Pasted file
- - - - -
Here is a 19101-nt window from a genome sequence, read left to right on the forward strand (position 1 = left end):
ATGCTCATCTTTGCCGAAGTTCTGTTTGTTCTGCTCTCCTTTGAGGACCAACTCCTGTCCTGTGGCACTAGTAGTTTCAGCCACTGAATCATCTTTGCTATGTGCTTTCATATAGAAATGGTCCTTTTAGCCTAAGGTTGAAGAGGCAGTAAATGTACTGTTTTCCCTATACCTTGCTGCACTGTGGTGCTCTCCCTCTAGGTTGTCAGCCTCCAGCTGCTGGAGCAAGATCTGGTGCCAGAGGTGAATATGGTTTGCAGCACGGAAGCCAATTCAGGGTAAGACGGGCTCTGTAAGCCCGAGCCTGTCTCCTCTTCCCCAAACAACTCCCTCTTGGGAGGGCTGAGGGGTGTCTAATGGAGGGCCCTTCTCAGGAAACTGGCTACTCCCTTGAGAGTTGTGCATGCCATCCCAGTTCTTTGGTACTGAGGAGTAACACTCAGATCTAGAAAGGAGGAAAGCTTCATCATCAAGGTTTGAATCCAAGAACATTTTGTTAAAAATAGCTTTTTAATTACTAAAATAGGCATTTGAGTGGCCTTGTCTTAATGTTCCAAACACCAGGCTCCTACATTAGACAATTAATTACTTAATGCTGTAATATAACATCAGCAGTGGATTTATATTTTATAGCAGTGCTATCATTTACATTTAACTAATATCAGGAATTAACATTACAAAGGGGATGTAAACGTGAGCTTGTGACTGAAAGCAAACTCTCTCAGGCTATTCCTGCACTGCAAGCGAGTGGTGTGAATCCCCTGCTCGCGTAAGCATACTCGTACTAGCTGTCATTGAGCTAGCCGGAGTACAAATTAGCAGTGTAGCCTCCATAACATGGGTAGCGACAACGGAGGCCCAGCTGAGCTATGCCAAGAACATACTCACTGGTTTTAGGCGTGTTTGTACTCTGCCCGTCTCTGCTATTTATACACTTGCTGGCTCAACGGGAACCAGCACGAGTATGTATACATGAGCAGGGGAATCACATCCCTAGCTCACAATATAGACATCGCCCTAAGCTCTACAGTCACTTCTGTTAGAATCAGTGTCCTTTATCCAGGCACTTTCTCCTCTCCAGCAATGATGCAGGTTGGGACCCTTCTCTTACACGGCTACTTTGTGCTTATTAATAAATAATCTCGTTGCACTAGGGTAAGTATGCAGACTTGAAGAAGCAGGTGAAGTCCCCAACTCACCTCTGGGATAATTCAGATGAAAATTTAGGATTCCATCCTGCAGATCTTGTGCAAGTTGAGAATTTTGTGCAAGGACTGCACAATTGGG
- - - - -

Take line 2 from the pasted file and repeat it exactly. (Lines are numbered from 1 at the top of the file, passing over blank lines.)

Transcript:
ATGCTCATCTTTGCCGAAGTTCTGTTTGTTCTGCTCTCCTTTGAGGACCAACTCCTGTCCTGTGGCACTAGTAGTTTCAGCCACTGAATCATCTTTGCTATGTGCTTTCATATAGAAATGGTCCTTTTAGCCTAAGGTTGAAGAGGCAGTAAATGTACTGTTTTCCCTATACCTTGCTGCACTGTGGTGCTCTCCCTCTAGGTTGTCAGCCTCCAGCTGCTGGAGCAAGATCTGGTGCCAGAGGTGAATATGGTTTGCAGCACGGAAGCCAATTCAGGGTAAGACGGGCTCTGTAAGCCCGAGCCTGTCTCCTCTTCCCCAAACAACTCCCTCTTGGGAGGGCTGAGGGGTGTCTAATGGAGGGCCCTTCTCAGGAAACTGGCTACTCCCTTGAGAGTTGTGCATGCCATCCCAGTTCTTTGGTACTGAGGAGTAACACTCAGATCTAGAAAGGAGGAAAGCTTCATCATCAAGGTTTGAATCCAAGAACATTTTGTTAAAAATAGCTTTTTAATTACTAAAATAGGCATTTGAGTGGCCTTGTCTTAATGTTCCAAACACCAGGCTCCTACATTAGACAATTAATTACTTAATGCTGTAATATAACATCAGCAGTGGATTTATATTTTATAGCAGTGCTATCATTTACATTTAACTAATATCAGGAATTAACATTACAAAGGGGATGTAAACGTGAGCTTGTGACTGAAAGCAAACTCTCTCAGGCTATTCCTGCACTGCAAGCGAGTGGTGTGAATCCCCTGCTCGCGTAAGCATACTCGTACTAGCTGTCATTGAGCTAGCCGGAGTACAAATTAGCAGTGTAGCCTCCATAACATGGGTAGCGACAACGGAGGCCCAGCTGAGCTATGCCAAGAACATACTCACTGGTTTTAGGCGTGTTTGTACTCTGCCCGTCTCTGCTATTTATACACTTGCTGGCTCAACGGGAACCAGCACGAGTATGTATACATGAGCAGGGGAATCACATCCCTAGCTCACAATATAGACATCGCCCTAAGCTCTACAGTCACTTCTGTTAGAATCAGTGTCCTTTATCCAGGCACTTTCTCCTCTCCAGCAATGATGCAGGTTGGGACCCTTCTCTTACACGGCTACTTTGTGCTTATTAATAAATAATCTCGTTGCACTAGGGTAAGTATGCAGACTTGAAGAAGCAGGTGAAGTCCCCAACTCACCTCTGGGATAATTCAGATGAAAATTTAGGATTCCATCCTGCAGATCTTGTGCAAGTTGAGAATTTTGTGCAAGGACTGCACAATTGGG